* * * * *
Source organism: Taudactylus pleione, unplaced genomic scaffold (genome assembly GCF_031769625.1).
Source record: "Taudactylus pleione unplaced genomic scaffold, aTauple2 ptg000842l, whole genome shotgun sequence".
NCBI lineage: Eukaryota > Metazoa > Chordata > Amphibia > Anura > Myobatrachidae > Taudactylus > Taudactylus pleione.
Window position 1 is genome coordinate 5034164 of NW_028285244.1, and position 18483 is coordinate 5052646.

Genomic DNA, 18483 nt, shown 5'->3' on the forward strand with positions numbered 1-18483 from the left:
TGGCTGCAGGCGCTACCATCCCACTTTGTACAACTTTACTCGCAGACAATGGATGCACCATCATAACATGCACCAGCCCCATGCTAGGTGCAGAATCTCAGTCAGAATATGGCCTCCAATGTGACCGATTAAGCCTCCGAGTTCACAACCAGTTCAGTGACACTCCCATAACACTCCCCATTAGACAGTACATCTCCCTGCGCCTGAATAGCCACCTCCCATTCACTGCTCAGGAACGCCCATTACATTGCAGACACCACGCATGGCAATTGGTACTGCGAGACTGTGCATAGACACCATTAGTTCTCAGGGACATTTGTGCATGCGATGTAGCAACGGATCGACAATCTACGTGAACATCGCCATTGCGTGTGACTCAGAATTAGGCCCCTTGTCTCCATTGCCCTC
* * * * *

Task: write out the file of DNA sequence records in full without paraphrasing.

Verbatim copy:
Source organism: Taudactylus pleione, unplaced genomic scaffold (genome assembly GCF_031769625.1).
Source record: "Taudactylus pleione unplaced genomic scaffold, aTauple2 ptg000842l, whole genome shotgun sequence".
NCBI lineage: Eukaryota > Metazoa > Chordata > Amphibia > Anura > Myobatrachidae > Taudactylus > Taudactylus pleione.
Window position 1 is genome coordinate 5034164 of NW_028285244.1, and position 18483 is coordinate 5052646.

Genomic DNA, 18483 nt, shown 5'->3' on the forward strand with positions numbered 1-18483 from the left:
TGGCTGCAGGCGCTACCATCCCACTTTGTACAACTTTACTCGCAGACAATGGATGCACCATCATAACATGCACCAGCCCCATGCTAGGTGCAGAATCTCAGTCAGAATATGGCCTCCAATGTGACCGATTAAGCCTCCGAGTTCACAACCAGTTCAGTGACACTCCCATAACACTCCCCATTAGACAGTACATCTCCCTGCGCCTGAATAGCCACCTCCCATTCACTGCTCAGGAACGCCCATTACATTGCAGACACCACGCATGGCAATTGGTACTGCGAGACTGTGCATAGACACCATTAGTTCTCAGGGACATTTGTGCATGCGATGTAGCAACGGATCGACAATCTACGTGAACATCGCCATTGCGTGTGACTCAGAATTAGGCCCCTTGTCTCCATTGCCCTC